He uses a mousetrap as an example of a simple but nevertheless irreducibly complex system. It is composed of only five parts and a few staples; however, each part must be there for the mousetrap to work. Not only do the parts all have to be there, but they have to be of the proper size and placement and they have to have individual properties that make them suitable to fulfill their function within the system. The spring has to be capable of closing the hammer with sufficient force so as to kill a mouse. The base has to be rigid enough to hold the hammer in place once the trap has been set, and so forth.
The problem for evolutionary theory is its inability to explain how all the parts of an irreducibly complex system could have come together simultaneously in the exact configuration needed to fulfill a specific function. If an irreducibly complex system doesn’t have all its parts, it will not function. If the system doesn’t function, it provides no advantage to the organism; in many cases, without a properly functioning system, the organism would not survive. Therefore all the parts of an irreducibly complex system would have to come into existence at the same time. This means such a system could not be formed by “numerous, successive, slight modifications.” This is exactly the circumstance that Darwin admitted would cause his theory to “absolutely break down.”
In successive chapters, Behe describes in significant technical detail a number of “irreducibly complex” biochemical systems: 1) the cilium by which cells swim and the flagella by which bacteria propel themselves; 2) the process by which blood clots; 3) the system by which cells transport materials from one part of the cell to another; 4) the system by which cells identify foreign material so that it can be attacked and eliminated; and 5) the system by which just one of the building blocks of cells is synthesized. In each case he points out why these systems could not have developed in a gradual, step-by-step process as Darwin’s theory would require.
He also assures readers that many more such systems exist, and that Darwin’s theory cannot plausibly explain them either: “In chapters 3 to 6 I discussed several irreducibly complex biochemical systems, going into a lot of detail to show why they could not be formed in a gradualistic manner. The detail was necessary so that the reader could understand exactly what the problems are. Because I spent a lot of time on those systems I didn’t have time to get on to other biochemical systems, but this does not imply that they are not also problems for Darwinism. Other examples of irreducible complexity abound . . .” [p. 160].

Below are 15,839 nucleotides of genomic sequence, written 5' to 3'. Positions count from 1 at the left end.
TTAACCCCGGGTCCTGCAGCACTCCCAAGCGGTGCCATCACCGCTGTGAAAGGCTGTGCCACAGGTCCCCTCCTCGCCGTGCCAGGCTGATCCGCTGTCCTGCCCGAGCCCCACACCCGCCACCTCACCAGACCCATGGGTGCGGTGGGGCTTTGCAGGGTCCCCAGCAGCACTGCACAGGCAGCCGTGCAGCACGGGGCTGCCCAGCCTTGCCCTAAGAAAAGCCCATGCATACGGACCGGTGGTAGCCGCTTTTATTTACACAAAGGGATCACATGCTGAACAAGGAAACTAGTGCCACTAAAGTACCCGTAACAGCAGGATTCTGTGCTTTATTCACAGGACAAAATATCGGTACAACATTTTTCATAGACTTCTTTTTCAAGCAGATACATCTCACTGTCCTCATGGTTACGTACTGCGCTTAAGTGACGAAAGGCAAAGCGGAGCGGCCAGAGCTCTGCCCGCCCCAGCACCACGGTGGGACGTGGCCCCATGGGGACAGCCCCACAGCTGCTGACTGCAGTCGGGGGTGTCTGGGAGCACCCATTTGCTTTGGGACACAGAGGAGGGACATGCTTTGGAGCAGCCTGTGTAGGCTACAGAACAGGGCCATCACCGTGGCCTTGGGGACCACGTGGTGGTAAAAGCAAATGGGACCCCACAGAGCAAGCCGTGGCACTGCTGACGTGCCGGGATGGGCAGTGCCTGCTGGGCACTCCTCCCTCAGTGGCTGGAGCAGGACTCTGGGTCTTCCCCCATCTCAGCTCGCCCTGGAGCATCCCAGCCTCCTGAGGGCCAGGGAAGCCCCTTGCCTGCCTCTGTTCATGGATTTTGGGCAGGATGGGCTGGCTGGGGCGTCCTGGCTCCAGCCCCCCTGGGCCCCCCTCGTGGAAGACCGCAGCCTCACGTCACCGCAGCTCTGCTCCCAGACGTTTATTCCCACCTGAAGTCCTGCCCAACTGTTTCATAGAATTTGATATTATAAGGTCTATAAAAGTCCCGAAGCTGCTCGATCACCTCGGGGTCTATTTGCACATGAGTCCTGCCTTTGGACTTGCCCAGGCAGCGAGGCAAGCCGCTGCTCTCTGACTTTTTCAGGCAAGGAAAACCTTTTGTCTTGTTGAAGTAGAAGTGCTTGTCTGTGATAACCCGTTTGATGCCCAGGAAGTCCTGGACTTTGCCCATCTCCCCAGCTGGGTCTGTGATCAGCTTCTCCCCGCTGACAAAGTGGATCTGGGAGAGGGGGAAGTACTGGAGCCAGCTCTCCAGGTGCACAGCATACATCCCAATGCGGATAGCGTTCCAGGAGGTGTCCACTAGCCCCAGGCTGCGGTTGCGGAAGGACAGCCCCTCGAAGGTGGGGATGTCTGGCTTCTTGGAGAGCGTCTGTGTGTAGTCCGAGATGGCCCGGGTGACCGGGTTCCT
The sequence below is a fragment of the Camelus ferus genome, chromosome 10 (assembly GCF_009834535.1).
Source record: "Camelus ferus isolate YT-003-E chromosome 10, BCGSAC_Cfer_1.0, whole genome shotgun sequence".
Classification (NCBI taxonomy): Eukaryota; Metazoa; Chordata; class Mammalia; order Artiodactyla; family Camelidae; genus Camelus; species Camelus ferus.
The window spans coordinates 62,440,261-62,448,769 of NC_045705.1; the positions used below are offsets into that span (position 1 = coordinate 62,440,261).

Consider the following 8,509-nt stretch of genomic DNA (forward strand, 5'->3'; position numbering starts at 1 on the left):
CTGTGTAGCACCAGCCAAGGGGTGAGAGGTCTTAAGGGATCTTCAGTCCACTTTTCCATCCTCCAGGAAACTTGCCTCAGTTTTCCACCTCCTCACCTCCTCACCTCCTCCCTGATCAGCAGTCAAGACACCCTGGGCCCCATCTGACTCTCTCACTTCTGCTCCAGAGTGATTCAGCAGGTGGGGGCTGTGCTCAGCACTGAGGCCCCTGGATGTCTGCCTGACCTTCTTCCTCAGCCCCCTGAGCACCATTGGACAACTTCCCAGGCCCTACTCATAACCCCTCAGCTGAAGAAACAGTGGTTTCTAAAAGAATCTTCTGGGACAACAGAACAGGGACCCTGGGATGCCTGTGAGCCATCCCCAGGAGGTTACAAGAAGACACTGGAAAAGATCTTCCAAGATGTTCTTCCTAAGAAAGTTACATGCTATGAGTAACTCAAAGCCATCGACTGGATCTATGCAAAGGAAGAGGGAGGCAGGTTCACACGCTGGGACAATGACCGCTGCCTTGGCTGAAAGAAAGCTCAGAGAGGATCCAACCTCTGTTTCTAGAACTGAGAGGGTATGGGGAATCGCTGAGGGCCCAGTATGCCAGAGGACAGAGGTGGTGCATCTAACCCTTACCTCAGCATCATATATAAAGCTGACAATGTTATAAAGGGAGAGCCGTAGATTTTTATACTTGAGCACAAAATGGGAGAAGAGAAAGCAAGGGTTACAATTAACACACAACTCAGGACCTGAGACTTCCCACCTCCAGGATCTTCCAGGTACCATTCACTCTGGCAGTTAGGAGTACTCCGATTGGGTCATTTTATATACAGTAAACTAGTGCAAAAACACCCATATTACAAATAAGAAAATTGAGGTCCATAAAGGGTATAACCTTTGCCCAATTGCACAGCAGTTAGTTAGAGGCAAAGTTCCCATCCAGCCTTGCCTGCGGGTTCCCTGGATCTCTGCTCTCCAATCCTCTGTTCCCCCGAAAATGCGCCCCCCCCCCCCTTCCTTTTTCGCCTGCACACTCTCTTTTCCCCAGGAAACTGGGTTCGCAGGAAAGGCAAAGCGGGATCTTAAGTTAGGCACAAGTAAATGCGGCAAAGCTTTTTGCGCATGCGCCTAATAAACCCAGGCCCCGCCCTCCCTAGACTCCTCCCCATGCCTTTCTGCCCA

Life by Design
Before any evolution of life could take place, life itself had to exist. But the origin of life is another huge roadblock to evolution. Behe comments on this and then goes on to point out the absence of experimental proof on the part of those advocating evolution. He states: “In private many scientists admit that science has no explanation for the beginning of life. On the other hand many scientists think that given the origin of life, its subsequent evolution is easy to envision, despite the major difficulties outlined in this book. The reason for this peculiar circumstance is that while chemists try to test origin-of-life scenarios by experiment or calculation, evolutionary biologists make no attempt to test evolutionary scenarios at the molecular level by experiment or calculation” [pp. 172-173].
Behe goes on to criticize Darwinian orthodoxy in the educational setting by noting: “Many students learn from textbooks how to view the world through an evolutionary lens. However, they do not learn how Darwinian evolution might have produced any of the remarkably intricate biochemical systems that those texts describe” (p. 183).
All of this and much more leads to an inescapable inference: “To a person who does not feel obliged to restrict his search to unintelligent causes, the straightforward conclusion is that many biological systems were designed. They were designed not by the laws of nature, not by chance and necessity; rather they were planned. . . . Life on earth at its most fundamental level, in its most critical components, is the product of intelligent activity. The conclusion of intelligent design flows naturally from the data itself—not from sacred books or sectarian beliefs” [p. 193].
Recognizing intelligent design is critical to rejecting evolution’s proposition that life was formed by undirected, natural causes. What constitutes design? According to Behe, “design is evident when a number of separate, interacting components are ordered in such a way as to accomplish a function beyond the individual components” (p. 194).